Daily Current Affairs – 22th February, 2016

Daily Current Affairs – 22th February, 2016

For a Robust Competition Law- Competition Commission of India (CCI)

Let us talk about insights on measures to make the competition law more effective—

  1. Upgrading of the institutional capacity-
  • The foremost challenge for the fair-trade regulator is the upgradation of its institutional capacity, as it takes five to six years for the regulator to mature
  • Since 2009, the commission has handled 688 anti-trust cases, and around 370 combination matters; while cracking down on cases of cartelisation (in the case of cement and airlines companies) as well as abuse of market power (those involving NSE, DLF, Coal India)—the commission has imposed fines worth around of Rs 14,000 crore over the past seven years, the actual recovery has barely been around one per cent
  • Manpower Crunch:
    • In 2014, according to the Ministry of Corporate Affairs, the nodal ministry for CCI, the regulator and Director General (DG)’s office had the strength of 84 and 19, as against the sanctioned posts of 156 and 41, respectively
    • This shortage is more acutely felt at DG’s office – the investigating arm of the commission, with each officer handling 10-15 cases encompassing different sectors, all at once. As a result, there is a huge backlog of cases with it.
    • Absence of institutional memory: Few permanent staff with most officers investigating a case being on deputation for three years

Need for the Ministry to comprehensively review the recruitment rules—

  • Recruit or engage domain experts/professionals on a contractual basis with a view to professionalising the working of the commission and its offices
  • Employ stricter screening process

2. Need for a strong, effective leniency programme

  • Cartels are most damaging to consumers and poor evidence collected leads to poor enforcement of directives most of the time. Therefore, in order to ensure an effective anti-cartel regime, it is essential to have a strong and robust leniency programme.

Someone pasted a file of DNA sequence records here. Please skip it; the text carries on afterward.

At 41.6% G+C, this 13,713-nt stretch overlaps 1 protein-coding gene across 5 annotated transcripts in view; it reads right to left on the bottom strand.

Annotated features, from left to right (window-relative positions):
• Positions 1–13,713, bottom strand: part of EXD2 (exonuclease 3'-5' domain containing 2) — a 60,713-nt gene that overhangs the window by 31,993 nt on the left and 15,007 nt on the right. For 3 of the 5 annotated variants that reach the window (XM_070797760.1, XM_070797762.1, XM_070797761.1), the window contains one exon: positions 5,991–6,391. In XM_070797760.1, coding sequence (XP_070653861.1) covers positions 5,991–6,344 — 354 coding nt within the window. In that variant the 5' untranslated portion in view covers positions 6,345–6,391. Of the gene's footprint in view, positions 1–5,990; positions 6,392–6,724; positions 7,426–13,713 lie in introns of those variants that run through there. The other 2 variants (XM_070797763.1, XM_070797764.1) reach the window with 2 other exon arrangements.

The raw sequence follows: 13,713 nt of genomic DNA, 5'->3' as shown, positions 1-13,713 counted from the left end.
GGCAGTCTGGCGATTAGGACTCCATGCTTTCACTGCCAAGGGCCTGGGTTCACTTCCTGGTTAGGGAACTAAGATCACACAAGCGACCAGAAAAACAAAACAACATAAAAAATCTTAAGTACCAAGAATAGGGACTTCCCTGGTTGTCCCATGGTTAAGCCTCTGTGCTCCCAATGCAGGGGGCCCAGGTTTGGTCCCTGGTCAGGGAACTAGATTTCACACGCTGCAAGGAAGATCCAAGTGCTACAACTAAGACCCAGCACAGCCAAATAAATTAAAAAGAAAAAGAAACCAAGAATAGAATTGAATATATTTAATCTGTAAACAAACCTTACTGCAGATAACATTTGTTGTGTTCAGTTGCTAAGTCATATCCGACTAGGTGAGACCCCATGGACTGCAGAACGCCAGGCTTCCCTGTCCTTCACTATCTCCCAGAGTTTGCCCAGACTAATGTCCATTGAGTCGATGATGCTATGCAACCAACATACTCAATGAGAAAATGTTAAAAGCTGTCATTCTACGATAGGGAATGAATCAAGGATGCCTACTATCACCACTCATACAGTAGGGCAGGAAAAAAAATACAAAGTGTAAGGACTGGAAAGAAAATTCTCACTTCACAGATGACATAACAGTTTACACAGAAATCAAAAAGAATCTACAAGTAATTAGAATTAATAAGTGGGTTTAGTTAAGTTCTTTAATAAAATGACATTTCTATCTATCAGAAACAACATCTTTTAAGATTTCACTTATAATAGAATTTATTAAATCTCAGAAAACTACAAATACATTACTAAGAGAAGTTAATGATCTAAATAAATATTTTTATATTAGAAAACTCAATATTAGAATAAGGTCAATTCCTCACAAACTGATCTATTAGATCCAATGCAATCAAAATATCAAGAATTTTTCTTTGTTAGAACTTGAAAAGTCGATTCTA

• There is a case of not only unpredictability and non-incentivisation of the whistle-blowers but also the identity of the whistle-blower not being kept protected.
  • EU- All cartel decisions have emanated from leniency applications; its advantage being provision of accurate evidence and ensuring a finding of breach. Therefore the CCI must revisit its leniency programme and follow international best practices.
  • Huge number of cases has been set aside by the Competition Appellate Tribunal (COMPAT) for a failure by the CCI to adhere to basic natural justice norms and therefore, the CCI must not resort to short cuts disregarding the rights of the defence and should exercise their rights lawfully.
  • Need to—
    • The CCI must entertain only those cases where there is a clear competition law violation
    • Introduction of additional exemption to help weed out harmless transactions

3. Strike a balance between regulator and judicial forum

  • Set up in 2003, the commission could not commence enforcement till several years later due to a combination of—
    • Constitutional challenges in the higher courts,
    • Prolonged process of amendments to the Competition Act, and
    • Delay in the notification of its powers by the government
  • The commission too has to step back and review its journey— Some slippages:
    • Not following the correct procedure for cross-examination,
    • Not giving proper opportunity to a guilty party to defend and
    • Lapses in the hearing of arguments
  • A two-way path that needs to be addressed—

Commission- Introspect on remedial measures it needs in its procedures

Judiciary- Reflect on whether all the minute processes and rules of evidence that apply to courts must equally apply to the commission, which is a regulator, and not a judicial forum

A balance needs to be struck between the interests of the parties, and the broader interests of India’s markets and consumers

Share this post